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    Detectives tell of girl's odyssey

    A dormant child abduction case suddenly heats up, sending investigators to Alabama and North Carolina before an arrest is made.


    © St. Petersburg Times, published April 23, 2001

    In a red file folder, Lazalia Urick carried immunization records, birth certificates, police reports and an ink impression of a baby's footprints.

    For seven years, she thought that was all she would ever have of her abducted daughter, Crystal.

    Last week, though, a fresh sign of the girl emerged: a recent photo seen at a Hernando County home.

    On Sunday, two Hernando detectives told how that tip helped them make a case in four days that others hadn't been able to make in seven years. They tracked Crystal's odyssey from Hernando County to Mexico to North Carolina, and they arrested the woman they say took the girl as an infant.

    Now, Urick could be reunited with her daughter.

    A court hearing is scheduled Tuesday in Raleigh, N.C. to determine what is next for Crystal.

    "I can't get the seven years back, but I can get her for the next part of her life until she is 18," said Urick. "I want to make that as wonderful as I can for her."

    At 17, Urick asked the Romero family to care for 6-month-old Crystal Ann until she could make some money and find a place to stay. Weeks later, Urick told the family she wanted the baby back. In July 1994, Urick was to be reunited with Crystal in a meeting at a North Carolina courthouse, but the Romeros never came.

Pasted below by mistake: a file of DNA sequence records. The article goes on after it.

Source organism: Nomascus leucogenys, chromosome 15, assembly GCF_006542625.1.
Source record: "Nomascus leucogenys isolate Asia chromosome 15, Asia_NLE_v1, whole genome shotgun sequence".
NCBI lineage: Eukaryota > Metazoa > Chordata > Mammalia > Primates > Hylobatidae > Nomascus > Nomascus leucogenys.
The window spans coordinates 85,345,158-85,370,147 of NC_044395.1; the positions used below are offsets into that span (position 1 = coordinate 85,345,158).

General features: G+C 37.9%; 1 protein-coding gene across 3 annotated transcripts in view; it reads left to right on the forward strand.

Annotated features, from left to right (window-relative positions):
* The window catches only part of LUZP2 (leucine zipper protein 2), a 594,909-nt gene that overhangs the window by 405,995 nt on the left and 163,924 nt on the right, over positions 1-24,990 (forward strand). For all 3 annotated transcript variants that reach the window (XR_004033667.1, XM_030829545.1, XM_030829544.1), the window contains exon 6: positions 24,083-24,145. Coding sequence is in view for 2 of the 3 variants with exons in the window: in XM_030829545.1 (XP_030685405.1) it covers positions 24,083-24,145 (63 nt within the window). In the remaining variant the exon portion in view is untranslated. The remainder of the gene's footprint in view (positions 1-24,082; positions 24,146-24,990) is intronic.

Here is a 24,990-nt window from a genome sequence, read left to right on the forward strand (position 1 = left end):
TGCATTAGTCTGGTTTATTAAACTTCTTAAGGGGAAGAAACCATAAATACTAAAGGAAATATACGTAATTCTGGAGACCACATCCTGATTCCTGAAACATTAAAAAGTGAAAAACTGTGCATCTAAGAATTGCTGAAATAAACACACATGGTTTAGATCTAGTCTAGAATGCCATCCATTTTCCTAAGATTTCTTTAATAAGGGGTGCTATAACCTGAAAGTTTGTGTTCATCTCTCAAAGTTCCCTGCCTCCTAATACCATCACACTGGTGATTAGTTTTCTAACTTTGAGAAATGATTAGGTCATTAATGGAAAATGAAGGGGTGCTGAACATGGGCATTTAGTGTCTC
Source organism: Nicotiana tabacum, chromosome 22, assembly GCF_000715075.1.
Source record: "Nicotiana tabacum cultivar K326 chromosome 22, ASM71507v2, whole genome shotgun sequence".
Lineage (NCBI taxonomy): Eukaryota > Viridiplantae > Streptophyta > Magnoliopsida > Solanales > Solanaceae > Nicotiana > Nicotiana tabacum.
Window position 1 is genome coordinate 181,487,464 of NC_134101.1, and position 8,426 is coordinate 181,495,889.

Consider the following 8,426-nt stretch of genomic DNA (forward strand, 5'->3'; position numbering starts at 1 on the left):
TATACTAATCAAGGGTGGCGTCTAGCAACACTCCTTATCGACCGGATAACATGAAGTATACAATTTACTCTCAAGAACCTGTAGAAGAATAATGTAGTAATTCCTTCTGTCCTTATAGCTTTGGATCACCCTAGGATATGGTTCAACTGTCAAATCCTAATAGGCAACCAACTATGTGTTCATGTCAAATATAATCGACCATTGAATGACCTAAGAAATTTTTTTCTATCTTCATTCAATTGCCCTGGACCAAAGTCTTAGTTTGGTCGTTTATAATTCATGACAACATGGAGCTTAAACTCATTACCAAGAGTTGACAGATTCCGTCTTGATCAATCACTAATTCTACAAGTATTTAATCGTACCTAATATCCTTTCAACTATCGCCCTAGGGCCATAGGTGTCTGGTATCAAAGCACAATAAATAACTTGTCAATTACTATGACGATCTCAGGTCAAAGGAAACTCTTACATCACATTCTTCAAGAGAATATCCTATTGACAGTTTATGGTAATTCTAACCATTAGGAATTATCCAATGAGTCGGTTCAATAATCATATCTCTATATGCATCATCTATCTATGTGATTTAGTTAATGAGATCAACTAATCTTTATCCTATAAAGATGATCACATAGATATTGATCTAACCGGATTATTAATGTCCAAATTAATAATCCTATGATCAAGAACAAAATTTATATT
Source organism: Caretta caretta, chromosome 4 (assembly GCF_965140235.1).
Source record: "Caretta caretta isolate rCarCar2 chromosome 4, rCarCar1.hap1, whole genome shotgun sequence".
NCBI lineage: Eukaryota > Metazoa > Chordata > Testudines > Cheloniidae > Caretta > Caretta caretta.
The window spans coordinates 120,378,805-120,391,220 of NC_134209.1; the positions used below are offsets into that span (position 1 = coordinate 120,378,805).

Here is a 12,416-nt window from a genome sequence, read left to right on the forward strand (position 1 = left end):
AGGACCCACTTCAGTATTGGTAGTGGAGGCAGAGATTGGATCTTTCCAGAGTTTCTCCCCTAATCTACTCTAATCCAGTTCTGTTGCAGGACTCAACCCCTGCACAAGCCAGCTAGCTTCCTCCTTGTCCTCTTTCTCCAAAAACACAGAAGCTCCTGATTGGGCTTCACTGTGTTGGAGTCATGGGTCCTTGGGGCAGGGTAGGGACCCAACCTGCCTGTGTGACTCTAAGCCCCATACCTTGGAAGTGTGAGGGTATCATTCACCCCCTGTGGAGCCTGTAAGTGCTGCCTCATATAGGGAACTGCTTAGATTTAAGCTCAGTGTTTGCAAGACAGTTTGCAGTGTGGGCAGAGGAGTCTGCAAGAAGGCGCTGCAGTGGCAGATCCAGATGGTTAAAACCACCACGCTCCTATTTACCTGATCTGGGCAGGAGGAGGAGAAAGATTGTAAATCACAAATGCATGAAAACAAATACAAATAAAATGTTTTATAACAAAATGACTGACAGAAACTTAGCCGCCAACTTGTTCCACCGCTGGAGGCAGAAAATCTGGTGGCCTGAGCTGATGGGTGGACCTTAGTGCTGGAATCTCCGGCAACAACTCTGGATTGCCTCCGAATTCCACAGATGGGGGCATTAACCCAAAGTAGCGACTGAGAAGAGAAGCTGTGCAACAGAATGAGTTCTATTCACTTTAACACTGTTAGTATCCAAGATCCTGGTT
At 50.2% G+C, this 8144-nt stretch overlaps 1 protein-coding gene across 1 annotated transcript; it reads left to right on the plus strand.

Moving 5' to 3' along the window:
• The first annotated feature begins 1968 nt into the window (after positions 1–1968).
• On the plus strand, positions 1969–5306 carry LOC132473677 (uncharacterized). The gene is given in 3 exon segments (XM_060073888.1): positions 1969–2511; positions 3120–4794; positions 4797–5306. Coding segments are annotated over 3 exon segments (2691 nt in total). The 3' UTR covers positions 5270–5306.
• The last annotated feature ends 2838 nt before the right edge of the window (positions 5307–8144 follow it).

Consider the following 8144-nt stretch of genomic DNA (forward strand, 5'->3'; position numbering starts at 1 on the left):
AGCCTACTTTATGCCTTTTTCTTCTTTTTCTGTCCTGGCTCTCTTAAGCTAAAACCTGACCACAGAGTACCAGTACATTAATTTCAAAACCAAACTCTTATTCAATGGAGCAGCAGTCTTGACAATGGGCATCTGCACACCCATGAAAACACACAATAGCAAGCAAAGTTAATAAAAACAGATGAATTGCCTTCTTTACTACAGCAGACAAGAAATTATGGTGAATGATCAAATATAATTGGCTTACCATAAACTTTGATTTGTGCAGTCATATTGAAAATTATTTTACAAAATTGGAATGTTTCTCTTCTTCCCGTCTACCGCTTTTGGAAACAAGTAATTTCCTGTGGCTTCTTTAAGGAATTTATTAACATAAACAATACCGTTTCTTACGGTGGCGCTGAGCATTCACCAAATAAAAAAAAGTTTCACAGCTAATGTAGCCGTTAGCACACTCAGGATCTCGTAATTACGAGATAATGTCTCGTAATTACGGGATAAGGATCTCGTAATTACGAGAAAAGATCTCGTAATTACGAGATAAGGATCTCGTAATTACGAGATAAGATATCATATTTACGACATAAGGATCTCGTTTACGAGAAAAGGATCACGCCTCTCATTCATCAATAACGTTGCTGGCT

On Wednesday, Katherine Romero was arrested at a Burger King she manages in Raleigh. Crystal was taken into protective custody and is in foster care.

    It was a sudden turnabout for a case that had long been cold. The key: Urick told officials that Crystal's father, Ernest Barnett, had seen recent photos of Crystal during a visit to the east Hernando County home of Romero's mother, Katherine Ryan.

    "It looked like a picture from one of those Kmart photo places," said Barnett of a photograph he saw hanging on the wall above an entertainment center. Crystal appeared to be about 5.

    Other information gleaned by Barnett led detectives to Alabama, then to North Carolina, where Romero was arrested Wednesday.

    "It's a good feeling to solve a case that's been going on for a long time," said Hernando County sheriff's Detective Bill Beetz. "I only hope Crystal will be able to go on from this point and have a normal life."

    Beetz and Hernando Detective Stacy Rodriguez, who both are parents, are concerned about what comes next for the child.

    "I've put myself in Crystal's position a couple of times and I try to figure out how I would react and adapt to a whole different life," said Beetz, who has three children. "I don't know if my 7-year-old would be able to adapt if she were taken from me."

    "She is also losing the only father she has known," said Rodriguez, who has an adopted 2-year-old son. "Just like with my boy, that is the family she knows and loves."

    To adapt to a new family, Crystal -- who has spent most of her life in a Spanish-speaking home -- will have more than the usual obstacles to overcome.